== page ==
Mark Green took deep breaths from an oxygen mask as he spoke with the Indianapolis Star from the hospital room where he was battling COVID-19 on Sept. 24. "Maybe if I'd had the vaccine … I'd have came in, maybe been here two or three days, got some meds, went home, been good to go," said the 58-year-old resident of New Palestine, Ind. "Now I'm looking at probably two or three months sitting around on oxygen trying to get better." Even that turned out to be a hopeful scenario. Green, who had already spent 11 days in the hospital at the time of his interview, died a week and a half later on Oct. 1, the Star reports.
He'd called a newspaper videographer to his room in the hope of inspiring others to get vaccinated. Though he had a lung condition, he said he feared unknown side effects of the vaccine down the road. He'd been caring for his 88-year-old mother, who was sick with COVID-19, before falling ill about a month ago. "Once I got sick, I kind of realized, it didn't matter what happens down the road. It matters what happens now," he said. "This is terrible." But "you get the vaccine, it's going to make you healthy, keep you healthy and not let this happen to you."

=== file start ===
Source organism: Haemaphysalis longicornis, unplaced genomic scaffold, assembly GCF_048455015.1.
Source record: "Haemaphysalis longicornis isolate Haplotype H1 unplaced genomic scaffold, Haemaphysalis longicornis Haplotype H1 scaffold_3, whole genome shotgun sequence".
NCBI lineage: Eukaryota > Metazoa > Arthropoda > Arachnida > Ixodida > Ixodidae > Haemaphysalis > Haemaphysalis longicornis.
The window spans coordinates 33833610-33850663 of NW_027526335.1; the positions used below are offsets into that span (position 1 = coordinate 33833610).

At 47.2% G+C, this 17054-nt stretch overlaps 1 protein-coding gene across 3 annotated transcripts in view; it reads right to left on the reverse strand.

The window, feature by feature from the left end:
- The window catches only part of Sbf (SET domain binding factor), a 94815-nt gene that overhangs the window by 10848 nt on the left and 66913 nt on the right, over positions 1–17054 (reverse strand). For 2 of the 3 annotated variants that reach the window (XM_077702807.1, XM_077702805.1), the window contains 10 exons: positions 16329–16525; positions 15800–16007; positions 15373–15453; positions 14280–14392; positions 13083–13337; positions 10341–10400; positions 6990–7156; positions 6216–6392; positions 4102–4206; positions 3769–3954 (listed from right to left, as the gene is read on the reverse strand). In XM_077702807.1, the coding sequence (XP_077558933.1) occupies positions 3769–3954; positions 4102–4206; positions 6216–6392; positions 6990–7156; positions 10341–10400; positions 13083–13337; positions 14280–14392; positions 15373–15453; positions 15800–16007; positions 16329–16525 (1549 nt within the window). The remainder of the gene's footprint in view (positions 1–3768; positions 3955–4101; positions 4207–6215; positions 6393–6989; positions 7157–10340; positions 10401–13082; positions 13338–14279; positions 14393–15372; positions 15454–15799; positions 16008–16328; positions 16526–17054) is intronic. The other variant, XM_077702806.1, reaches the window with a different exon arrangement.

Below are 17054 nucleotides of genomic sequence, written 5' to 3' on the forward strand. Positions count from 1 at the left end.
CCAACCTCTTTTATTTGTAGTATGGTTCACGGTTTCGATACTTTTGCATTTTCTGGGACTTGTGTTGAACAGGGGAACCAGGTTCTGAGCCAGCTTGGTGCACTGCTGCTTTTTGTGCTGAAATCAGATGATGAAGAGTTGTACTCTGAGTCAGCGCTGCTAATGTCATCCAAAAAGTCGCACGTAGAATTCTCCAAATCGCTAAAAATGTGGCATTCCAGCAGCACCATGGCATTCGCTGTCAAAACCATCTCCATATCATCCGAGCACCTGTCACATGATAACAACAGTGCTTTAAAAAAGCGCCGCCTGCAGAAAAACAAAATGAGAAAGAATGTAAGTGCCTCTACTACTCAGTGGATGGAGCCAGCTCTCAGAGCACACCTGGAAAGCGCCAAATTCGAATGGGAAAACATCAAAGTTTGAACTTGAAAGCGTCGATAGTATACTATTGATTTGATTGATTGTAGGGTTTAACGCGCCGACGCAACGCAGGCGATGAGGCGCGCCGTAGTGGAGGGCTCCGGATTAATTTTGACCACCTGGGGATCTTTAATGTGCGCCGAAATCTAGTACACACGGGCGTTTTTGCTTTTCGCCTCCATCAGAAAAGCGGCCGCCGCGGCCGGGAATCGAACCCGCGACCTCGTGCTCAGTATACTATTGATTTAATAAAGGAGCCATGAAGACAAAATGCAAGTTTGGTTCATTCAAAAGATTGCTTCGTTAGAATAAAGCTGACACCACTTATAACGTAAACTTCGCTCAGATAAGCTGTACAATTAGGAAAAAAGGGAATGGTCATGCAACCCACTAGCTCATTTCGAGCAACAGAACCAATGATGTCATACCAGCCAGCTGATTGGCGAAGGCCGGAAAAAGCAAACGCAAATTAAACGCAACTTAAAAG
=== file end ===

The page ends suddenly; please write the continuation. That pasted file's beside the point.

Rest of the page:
Despite many pleas from health officials and patients like Green, vaccine hesitancy remains widespread in the US. Fewer than 56% of Hoosiers are fully vaccinated. The Star reported that even as Green fought for his life, his wife still held doubts about the vaccine. Green's doctor, Robert Klinestiver, had urged his patient to get vaccinated in July. He next saw Green in a hospital's critical care unit. As Klinestiver told the Star in September, "it's so hard to watch a person in their prime of their lives die." Green is survived by his mother, wife, five children, and 11 grandchildren, with "one more due in November," according to his obituary. (Read more COVID-19 stories.)